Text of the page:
Lastly, providers, or banks like Standard Chartered, bring essential elements to the table, such as licenses, banking products, and expertise in running banking operations. In Standard Chartered’s case, they are uniquely positioned as both providers and enablers, leveraging external technology while investing in their stack.
“We decided to heavily invest in technology and redefine banking for customers globally.”
This investment led to the creation of nexus, a banking as a service solution launched by Standard Chartered in 2020.
Expanding Horizons with BaaS
BaaS is not limited to a single use case. Sammeer underscored that while lending is a primary focus in the BaaS space, the possibilities extend much further.
“From a BaaS standpoint, you are working with partners to create an ecosystem where clients return to the platform repeatedly,”
In Indonesia, Standard Chartered already offers lending and deposit products through BaaS, but the potential scope includes supply chain management and wealth solutions.
Sammeer highlighted the opportunity to educate clients and build wealth awareness, especially in markets like Malaysia. Standard Chartered aims to address this gap by providing access to millions of potential clients through BaaS, thus facilitating financial inclusion and increasing engagement.
Key Considerations for BaaS Implementation
Sammeer emphasised the importance of addressing several key considerations when venturing into BaaS. One of the main points is, partnerships must align their objectives clearly.
“Partners should focus on both generating revenue and enhancing client stickiness,”
Sammeer noted. Understanding the partner’s primary objective is vital to ensuring a mutually beneficial partnership.
Clarifying roles and responsibilities is also crucial, the retail and business banking head continued. Banks like Standard Chartered have a unique role in ensuring regulatory compliance and risk management, while platforms excel in creating user-friendly client journeys.
Early engagement with regulators and internal stakeholders is also imperative for sustained market presence. Sammeer stressed the need to understand the regulatory landscape, especially in areas like KYC standards and data security.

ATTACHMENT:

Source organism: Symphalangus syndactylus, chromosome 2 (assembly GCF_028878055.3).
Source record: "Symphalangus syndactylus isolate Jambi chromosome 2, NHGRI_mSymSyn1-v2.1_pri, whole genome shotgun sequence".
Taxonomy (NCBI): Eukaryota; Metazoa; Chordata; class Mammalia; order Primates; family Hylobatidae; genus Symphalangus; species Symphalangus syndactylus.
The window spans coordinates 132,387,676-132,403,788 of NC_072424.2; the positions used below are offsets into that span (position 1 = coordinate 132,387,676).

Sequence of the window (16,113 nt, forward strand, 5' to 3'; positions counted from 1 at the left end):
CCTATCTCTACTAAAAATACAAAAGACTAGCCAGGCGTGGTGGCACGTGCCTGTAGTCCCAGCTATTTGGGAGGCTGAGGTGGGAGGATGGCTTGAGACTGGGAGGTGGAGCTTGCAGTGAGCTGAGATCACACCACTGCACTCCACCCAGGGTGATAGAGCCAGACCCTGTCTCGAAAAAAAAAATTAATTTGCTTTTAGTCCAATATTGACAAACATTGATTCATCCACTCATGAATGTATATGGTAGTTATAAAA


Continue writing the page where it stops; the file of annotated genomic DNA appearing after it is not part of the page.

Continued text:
Given the growing importance of data in banking, managing client data securely and responsibly will be a top priority, he added. Initiatives to create central repositories for client data authentication were suggested as potential enhancements.
Standard Chartered BaaS Solution Gains Independence as audax
Responding to an audience member query about potential conflicts of interest, Sammeer clarified that Standard Chartered has separated its BaaS proposition nexus as well as formed an independent company, known as audax, which will continue to serve Standard Chartered in a commercial capacity by powering nexus for current and future BaaS partnerships.
“It’s spun off as an independent company with an independent management team,”
he asserted. This separation ensures that audax operates autonomously and allows for a clear division of roles and responsibilities when engaging with partner banks.
In closing, Sammeer reiterated Standard Chartered’s commitment to innovation and its role as both a provider and enabler in the BaaS ecosystem. The bank’s journey into BaaS is a testament to its determination to adapt to changing client preferences, expand its reach, and contribute to the evolving landscape of digital finance.
As BaaS continues to reshape the banking industry, Standard Chartered Malaysia stands as a trailblazer, leading the way in leveraging technology, partnerships, and innovation to enhance financial services for clients in Malaysia and beyond.